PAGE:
There are ways to get through conflict, however, and it is way easier than one would think.

Here are my 5 Ways to Get Past Being Angry with your Partner – Even If You Just Want To Stay Mad.

#1 – Carefully choose the time to talk.

This is key. If you talk to your partner when you are angry you will say things that you might not mean to say. Try to wait at least 2 hours after a disturbance before speaking up. This will give you the chance to calm down and speak more clearly.

Also, don’t pick a known stressful time to talk, like during bedtime or just after work. Try to pick a time when you are both calm and can approach the conversation with good energy instead of bad. I know calm time can be hard to find but when properly motivated you can find it.

#2 – Do not attack.

This is very important and something that many of us do without thinking. And it gets us nowhere.

Let’s say that your partner is always getting home from work late. Instead of saying “You are always late. Why do you have to be such a jerk?” try saying “It makes me sad when you are always home late from work. I work hard to get us all together for a family dinner and I really miss it when you aren’t there.”

Look carefully at the difference here. If you use the first example your partner will immediately get on the defensive and the conversation will be over before it begins.

In the second example you are sharing how you FEEL and no one can argue with how you FEEL. And how you feel is the truth.

What is not the truth is that your partner is a jerk for coming home late.

#3 – Respond in such a way that they know you understand what they are saying.

This is very hard to do and can feel very contrived but it is a key part of listening and being heard.

It’s called a reflective response. In the case of the example above, with the partner who didn’t come home in time for dinner, the perfect response for the partner to say would be: “I am sorry that my lateness makes you feel so sad.” With that statement you know that your partner has understood what you are trying to say.

And hopefully, with that understanding will come the motivation to not be home late.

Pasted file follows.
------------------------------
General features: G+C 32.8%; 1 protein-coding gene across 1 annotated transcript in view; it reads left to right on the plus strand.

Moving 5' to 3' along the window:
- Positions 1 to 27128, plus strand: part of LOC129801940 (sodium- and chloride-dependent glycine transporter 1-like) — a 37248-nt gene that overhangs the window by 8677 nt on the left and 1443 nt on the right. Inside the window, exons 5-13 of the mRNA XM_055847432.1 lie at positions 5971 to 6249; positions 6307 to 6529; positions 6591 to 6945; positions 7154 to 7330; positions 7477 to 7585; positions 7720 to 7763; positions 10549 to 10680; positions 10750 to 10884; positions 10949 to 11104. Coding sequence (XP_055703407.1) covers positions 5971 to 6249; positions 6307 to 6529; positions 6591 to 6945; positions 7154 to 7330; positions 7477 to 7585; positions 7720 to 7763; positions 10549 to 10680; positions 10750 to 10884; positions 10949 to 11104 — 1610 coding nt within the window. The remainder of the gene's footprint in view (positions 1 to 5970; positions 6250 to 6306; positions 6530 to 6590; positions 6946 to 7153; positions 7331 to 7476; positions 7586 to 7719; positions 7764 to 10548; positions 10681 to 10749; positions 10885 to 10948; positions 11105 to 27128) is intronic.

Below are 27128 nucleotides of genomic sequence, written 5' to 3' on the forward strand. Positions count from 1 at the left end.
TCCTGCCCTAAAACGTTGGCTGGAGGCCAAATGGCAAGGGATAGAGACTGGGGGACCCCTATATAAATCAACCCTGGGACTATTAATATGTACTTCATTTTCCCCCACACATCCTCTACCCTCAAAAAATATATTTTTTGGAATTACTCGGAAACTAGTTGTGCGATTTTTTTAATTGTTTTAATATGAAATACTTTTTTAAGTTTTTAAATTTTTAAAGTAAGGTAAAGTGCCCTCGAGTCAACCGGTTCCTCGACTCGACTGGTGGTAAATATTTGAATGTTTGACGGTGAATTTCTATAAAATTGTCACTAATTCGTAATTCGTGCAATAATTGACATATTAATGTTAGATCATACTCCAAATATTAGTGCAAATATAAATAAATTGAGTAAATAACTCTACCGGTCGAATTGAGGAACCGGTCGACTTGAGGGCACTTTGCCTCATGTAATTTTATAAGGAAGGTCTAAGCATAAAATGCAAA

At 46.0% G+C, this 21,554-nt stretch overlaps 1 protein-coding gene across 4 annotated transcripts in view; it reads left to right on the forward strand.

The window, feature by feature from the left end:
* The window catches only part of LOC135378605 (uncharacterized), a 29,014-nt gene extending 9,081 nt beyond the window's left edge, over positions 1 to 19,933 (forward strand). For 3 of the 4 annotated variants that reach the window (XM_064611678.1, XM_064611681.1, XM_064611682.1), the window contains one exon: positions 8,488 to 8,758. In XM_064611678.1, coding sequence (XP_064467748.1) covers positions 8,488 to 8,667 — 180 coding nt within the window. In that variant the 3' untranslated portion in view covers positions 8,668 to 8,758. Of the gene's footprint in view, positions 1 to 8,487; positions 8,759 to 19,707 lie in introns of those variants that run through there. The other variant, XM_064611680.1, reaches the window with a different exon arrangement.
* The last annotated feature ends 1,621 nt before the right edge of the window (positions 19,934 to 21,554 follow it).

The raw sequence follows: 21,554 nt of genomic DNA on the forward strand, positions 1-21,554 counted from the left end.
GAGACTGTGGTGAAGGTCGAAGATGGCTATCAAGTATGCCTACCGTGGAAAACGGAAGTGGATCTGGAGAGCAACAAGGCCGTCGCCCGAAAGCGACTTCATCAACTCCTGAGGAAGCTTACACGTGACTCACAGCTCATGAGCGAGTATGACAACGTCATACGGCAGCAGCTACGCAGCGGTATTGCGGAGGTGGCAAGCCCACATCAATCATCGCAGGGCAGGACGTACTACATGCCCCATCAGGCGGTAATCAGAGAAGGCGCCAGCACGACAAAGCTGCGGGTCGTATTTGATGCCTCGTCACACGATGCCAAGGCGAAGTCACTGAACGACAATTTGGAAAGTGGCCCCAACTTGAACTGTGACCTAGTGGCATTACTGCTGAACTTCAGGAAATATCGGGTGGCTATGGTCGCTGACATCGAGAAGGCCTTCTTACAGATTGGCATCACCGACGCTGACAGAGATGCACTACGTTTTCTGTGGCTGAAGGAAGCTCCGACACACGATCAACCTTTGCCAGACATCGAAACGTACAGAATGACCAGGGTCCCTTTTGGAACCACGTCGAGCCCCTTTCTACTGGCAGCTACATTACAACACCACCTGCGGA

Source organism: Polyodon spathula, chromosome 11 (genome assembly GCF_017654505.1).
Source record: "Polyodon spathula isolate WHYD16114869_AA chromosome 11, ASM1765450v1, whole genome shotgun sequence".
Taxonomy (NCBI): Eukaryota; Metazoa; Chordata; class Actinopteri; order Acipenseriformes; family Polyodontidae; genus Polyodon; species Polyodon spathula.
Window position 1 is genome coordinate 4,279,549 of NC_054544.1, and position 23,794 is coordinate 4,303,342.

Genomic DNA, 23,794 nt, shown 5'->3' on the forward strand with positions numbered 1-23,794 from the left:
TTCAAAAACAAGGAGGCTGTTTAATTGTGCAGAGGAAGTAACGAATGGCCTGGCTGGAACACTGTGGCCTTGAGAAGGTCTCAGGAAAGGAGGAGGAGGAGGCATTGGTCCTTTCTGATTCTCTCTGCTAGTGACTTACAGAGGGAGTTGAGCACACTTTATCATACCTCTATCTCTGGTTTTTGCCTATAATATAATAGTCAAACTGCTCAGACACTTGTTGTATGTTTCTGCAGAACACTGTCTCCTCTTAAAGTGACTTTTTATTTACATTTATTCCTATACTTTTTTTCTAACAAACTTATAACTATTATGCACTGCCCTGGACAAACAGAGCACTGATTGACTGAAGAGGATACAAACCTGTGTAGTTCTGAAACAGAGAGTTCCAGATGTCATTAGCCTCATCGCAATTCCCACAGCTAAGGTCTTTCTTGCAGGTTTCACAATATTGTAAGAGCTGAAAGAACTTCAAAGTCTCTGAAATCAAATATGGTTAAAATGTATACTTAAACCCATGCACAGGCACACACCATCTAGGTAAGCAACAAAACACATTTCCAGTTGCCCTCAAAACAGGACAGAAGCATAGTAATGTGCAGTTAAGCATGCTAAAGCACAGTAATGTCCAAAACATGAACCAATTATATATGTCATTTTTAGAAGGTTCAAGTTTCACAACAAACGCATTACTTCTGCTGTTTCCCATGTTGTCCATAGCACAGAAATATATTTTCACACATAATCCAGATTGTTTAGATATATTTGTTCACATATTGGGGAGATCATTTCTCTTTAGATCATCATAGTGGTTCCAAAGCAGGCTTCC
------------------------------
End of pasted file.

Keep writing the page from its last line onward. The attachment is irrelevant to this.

#4 – Try to remember that we are all only human.

We all make mistakes. More often than not our troublesome actions are not a reflection of our feelings about someone but are the result of a variety of things (time, motivation, energy level, distractions) that all work together and create a situation that isn’t ideal.

Next time you are quick to react to something your partner does, take a moment a try to figure out why it happened. Perhaps you won’t need the two hours to decompress after all.

#5 – Be ready to say sorry and to forgive.

This can be the hardest thing of all for people… to say they are sorry and to forgive perceived wrongs… but it is one of the most important parts of any relationship.

Why don’t we want to say we are sorry? Because it will convey weakness? Because we can’t let go of our anger? Because we are embarrassed by our actions?

Whatever the reason, we need to learn how to do it. Next time you are having a disagreement with your partner, try apologizing. See how quickly the anger deflates, on both sides.

In the same vein, we need to forgive and not hold onto anger. Holding on to anger is one of the most destructive forces in any relationship. If your partner apologizes for his or her actions you need to find it in your heart to remember that they are only human and that they have taken responsibility for their actions and that life must move forward.

So there you go, 5 ways to get past being angry with your partner.

Conflict, and the resulting anger, with anyone can be devastating and especially so with a partner. Left unchecked anger can take on a life of it’s own and destroy everything in its path.

Don’t let that happen to you. Try the steps above tonight and see the difference. And then settle down to a nice peaceful, conflict free evening.

Sounds worth it, no?

Get in touch with me NOW for more ways to help your dreams come true. You will be happy you did!

Mitzi Bockmann is a NYC based Certified Life Coach and mental health advocate. Her writing has been published in The Huffington PostPrevention MagazineThe Good Man Projectamong others. She works exclusively with women to help them to be all that they want to be in this crazy world in which we live.

Looking for more ways to finding happiness? Contact me NOW and I can help!